And we can’t forget the rambunctious owner of Jimmy J’s, who’s name is not Jimmy. Amongst delivering coffee and making roses out of napkins for pretty patrons, he also performed magic tricks and told diners about his haunted house in the heart of the Garden District. Another man who talked in circles, he halfheartedly explained how he, a California man, ended up in NYC, then various other cities, and finally settled in N’awlins.


The desecrated tomb of a voodoo priestess in the St Louis Cemetary

I am not alone in my encounters with personalities in the Big Easy. Before setting off, I was encouraged to seek out a dreadlocked jazz player on Frenchman’s Street by my dentist, a theatrical phantom guide at the Voodoo Lounge by a lonely neighbor and a grayed lost fisherman in Pirate’s Alley. It’s a mystery how these eccentrics found their way to the city, but it’s no surprise as to why.

Characters flock to New Orleans because they know they have found a place to belong. Los Angeles is too blonde, New York City too expensive, D.C. too active and Phoenix too quiet. But New Orleans – New Orleans is the perfect hodgepodge of crazy, embedded within the cheesy disgust of Bourbon Street, the subtle elegance of the Garden District, the haunted history of the French Quarter and the cultural mass of Jackson Square to make even the dirtiest nomads feel at home.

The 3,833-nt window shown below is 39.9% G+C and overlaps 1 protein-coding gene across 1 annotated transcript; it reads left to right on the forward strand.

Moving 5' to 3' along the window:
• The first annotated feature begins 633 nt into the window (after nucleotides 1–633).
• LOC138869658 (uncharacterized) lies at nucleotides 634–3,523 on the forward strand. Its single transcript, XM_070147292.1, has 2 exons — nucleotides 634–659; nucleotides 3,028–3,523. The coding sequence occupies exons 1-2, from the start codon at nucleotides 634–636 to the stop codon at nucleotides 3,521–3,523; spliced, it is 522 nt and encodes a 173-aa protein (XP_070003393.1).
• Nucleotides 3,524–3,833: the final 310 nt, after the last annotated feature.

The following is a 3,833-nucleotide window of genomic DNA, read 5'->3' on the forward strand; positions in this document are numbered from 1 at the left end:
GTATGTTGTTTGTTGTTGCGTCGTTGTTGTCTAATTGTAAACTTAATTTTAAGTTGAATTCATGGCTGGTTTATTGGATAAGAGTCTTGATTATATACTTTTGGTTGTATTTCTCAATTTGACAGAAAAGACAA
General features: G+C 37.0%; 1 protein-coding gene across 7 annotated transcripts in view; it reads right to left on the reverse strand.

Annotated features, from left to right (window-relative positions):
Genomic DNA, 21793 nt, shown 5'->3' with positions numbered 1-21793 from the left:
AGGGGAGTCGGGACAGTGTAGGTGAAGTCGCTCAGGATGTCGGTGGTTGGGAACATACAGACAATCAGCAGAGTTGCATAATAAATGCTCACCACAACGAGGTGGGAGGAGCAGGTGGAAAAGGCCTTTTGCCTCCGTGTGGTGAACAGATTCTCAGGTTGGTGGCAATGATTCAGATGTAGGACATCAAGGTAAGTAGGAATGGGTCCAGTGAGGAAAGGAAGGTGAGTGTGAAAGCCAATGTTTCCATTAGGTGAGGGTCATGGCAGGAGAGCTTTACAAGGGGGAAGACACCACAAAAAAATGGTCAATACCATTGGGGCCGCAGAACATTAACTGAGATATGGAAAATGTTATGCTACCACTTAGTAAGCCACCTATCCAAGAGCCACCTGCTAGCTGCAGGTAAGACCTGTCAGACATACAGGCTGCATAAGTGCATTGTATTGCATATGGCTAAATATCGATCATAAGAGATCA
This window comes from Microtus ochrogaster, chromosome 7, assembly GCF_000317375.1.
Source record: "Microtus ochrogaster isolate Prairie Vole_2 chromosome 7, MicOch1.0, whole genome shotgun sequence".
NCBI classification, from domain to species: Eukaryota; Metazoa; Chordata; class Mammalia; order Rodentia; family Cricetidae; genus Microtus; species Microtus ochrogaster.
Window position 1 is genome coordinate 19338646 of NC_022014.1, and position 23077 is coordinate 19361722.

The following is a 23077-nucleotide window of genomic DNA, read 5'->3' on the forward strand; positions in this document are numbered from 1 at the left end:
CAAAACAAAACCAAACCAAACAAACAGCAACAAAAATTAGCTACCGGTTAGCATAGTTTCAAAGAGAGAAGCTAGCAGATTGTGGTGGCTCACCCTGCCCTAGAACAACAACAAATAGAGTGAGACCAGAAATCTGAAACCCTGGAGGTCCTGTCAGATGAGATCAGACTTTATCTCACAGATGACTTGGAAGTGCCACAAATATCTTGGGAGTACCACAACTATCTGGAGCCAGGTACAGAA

The magical air of Jackson Square

The Backwards Haunted History of New Orleans

Although New Orleans is probably one of the most jovial stretches of 350 square miles around, there is a peculiar air of miscreant, a slight itch of a strange mix of beings that expands beyond the jumbling of psychics, artists, tour guides and alcoholics. It’s the undeniable stir of the living joined with the dead.


Jenna Intersimone Photography

My favorite part about the haunted background of New Orleans, a city that dates back to 1753 and has, and is, riddled with convicts, prostitutes, voodoo and disaster, is that much of it relies on myth. You’ll hear various stories from various locals about that ghost, this voodoo queen, or that cursed home but nobody has so much as the written word to back it up – only word of mouth. To those who have seen the haunts in action, this is more than enough.

It’s evident when walking through the Garden District, riddled with historical homes and anxious ghosts. It’s clear when strolling through the French Quarter, the site of two fires which literally destroyed the entire city. It’s even obvious when speaking to battered locals, who have the sense of what’s it’s like to have survived more than they bargained for.

Jenna Intersimone Photography

Jenna Intersimone Photography

According to one tour guide, New Orleans holds this air because it has seen more than its fair share of disaster in a very short amount of time. Hurricane Katrina, The Great Fire of 1788, The Great Fire of 1794 and the Battle of New Orleans, just to name a few. Regardless of the reasoning behind it, it is clear – New Orleans is one haunted city.